We examined factors related to subjective quality of life (QoL) of adults with autism spectrum disorder (ASD) aged 25–55 (n = 60), using the World Health Organization Quality of Life measure (WHOQOL-BREF). We used three different assessment methods: adult self-report, maternal proxy-report, and maternal report. Reliability analysis showed that adults with ASD rated their own QoL reliably. QoL scores derived from adult self-reports were more closely related to those from maternal proxy-report than from maternal report. Subjective factors such as perceived stress and having been bullied frequently were associated with QoL based on adult self-reports. In contrast, level of independence in daily activities and physical health were significant predictors of maternal reports of their son or daughter’s QoL.
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This study was supported by grants from the National Institute on Aging (R01 AG08768, Marsha Mailick, PI), the National Institute of Child Health and Human Development (T32 HD07489, Marsha Mailick, PI), and the Autism Speaks (#7724, Marsha Mailick, PI). The present analysis was based on data collected at the UW-Madison Waisman Center site (M. Mailick, PI). We are extremely grateful to the families who participated in this study; without their generous support and commitment, our research would not be possible. We are also grateful for the support we received from the Waisman Center (P30 HD03352, Albee Messing, PI).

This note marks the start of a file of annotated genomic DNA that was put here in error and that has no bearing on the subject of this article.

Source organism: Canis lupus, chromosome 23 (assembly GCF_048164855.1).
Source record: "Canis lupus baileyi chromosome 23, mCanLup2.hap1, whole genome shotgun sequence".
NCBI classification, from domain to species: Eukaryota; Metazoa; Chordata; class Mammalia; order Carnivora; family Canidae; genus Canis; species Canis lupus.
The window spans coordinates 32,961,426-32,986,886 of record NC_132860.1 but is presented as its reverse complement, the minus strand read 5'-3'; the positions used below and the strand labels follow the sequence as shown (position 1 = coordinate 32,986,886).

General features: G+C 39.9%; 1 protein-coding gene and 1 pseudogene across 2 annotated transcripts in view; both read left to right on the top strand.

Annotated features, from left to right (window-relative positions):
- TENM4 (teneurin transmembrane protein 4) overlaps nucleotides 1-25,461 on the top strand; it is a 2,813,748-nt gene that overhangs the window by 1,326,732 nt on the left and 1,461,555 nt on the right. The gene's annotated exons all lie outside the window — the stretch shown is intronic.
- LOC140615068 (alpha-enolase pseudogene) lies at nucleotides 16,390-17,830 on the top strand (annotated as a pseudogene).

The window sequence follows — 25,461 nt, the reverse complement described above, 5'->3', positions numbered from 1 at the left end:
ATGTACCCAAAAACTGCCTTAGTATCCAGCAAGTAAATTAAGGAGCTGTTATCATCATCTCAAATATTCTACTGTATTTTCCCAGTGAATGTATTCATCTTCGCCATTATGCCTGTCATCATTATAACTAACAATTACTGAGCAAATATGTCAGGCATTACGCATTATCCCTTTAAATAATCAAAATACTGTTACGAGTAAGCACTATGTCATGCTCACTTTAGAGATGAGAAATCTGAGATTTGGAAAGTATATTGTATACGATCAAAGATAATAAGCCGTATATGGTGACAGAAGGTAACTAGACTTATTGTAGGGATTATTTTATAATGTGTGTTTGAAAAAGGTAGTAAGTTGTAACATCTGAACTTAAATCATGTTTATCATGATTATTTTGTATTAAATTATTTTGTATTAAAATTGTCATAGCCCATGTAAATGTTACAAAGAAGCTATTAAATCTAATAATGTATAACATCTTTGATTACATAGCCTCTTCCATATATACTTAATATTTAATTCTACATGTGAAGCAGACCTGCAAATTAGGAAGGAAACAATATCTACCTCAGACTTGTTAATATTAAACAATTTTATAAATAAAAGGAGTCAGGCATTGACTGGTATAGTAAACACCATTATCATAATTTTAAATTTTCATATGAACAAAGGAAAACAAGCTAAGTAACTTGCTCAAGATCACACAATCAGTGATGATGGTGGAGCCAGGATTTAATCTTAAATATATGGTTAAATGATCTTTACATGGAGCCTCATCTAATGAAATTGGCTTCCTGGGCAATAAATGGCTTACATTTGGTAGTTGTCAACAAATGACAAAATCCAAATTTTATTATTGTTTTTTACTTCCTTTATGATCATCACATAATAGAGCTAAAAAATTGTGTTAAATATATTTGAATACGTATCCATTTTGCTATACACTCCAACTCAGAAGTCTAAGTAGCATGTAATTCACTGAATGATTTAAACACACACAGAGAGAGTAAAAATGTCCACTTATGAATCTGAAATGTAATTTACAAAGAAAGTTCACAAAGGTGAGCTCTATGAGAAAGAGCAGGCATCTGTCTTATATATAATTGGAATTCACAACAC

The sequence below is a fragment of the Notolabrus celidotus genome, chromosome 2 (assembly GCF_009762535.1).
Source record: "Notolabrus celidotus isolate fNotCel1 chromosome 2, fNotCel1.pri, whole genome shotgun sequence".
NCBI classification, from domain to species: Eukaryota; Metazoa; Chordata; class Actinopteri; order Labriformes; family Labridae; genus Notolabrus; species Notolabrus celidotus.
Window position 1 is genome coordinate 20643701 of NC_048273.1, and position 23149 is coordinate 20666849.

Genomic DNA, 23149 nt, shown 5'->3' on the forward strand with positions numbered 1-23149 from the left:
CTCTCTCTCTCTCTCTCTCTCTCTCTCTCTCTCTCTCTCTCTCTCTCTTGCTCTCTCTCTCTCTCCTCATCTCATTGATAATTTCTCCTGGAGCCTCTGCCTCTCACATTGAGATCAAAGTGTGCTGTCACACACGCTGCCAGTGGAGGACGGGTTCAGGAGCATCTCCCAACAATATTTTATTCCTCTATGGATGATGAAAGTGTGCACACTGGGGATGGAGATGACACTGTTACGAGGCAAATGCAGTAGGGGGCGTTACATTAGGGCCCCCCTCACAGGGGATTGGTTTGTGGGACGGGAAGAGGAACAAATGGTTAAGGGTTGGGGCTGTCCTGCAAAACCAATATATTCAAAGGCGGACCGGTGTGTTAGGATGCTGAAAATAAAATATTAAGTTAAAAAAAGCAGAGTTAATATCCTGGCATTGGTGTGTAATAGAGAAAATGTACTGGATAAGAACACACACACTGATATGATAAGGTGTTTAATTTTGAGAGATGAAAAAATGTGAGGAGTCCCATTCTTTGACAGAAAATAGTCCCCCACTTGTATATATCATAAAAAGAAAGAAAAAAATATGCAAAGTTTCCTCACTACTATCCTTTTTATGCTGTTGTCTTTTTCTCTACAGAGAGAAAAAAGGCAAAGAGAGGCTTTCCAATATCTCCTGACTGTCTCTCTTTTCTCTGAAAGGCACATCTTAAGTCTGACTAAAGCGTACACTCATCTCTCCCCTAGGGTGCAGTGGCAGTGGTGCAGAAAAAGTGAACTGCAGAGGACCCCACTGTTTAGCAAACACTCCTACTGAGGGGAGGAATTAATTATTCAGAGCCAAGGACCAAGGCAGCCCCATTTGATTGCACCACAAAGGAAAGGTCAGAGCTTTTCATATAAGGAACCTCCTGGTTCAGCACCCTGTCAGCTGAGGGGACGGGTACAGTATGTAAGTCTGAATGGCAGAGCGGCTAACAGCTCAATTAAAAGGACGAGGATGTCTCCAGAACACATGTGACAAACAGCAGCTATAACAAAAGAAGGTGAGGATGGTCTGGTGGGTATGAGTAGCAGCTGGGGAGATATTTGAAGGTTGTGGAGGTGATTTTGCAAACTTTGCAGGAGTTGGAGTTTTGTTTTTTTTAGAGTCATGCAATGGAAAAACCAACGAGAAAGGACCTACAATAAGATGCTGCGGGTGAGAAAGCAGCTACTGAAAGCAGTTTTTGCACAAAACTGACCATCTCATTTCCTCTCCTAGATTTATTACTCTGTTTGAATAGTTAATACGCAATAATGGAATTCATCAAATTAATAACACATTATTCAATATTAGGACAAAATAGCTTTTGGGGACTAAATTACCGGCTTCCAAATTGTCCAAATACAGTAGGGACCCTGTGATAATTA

All authors contributed extensively to the work presented in this paper.
See Table 5.
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Hong, J., Bishop-Fitzpatrick, L., Smith, L.E. et al. Factors Associated with Subjective Quality of Life of Adults with Autism Spectrum Disorder: Self-Report Versus Maternal Reports. J Autism Dev Disord 46, 1368–1378 (2016). https://doi.org/10.1007/s10803-015-2678-0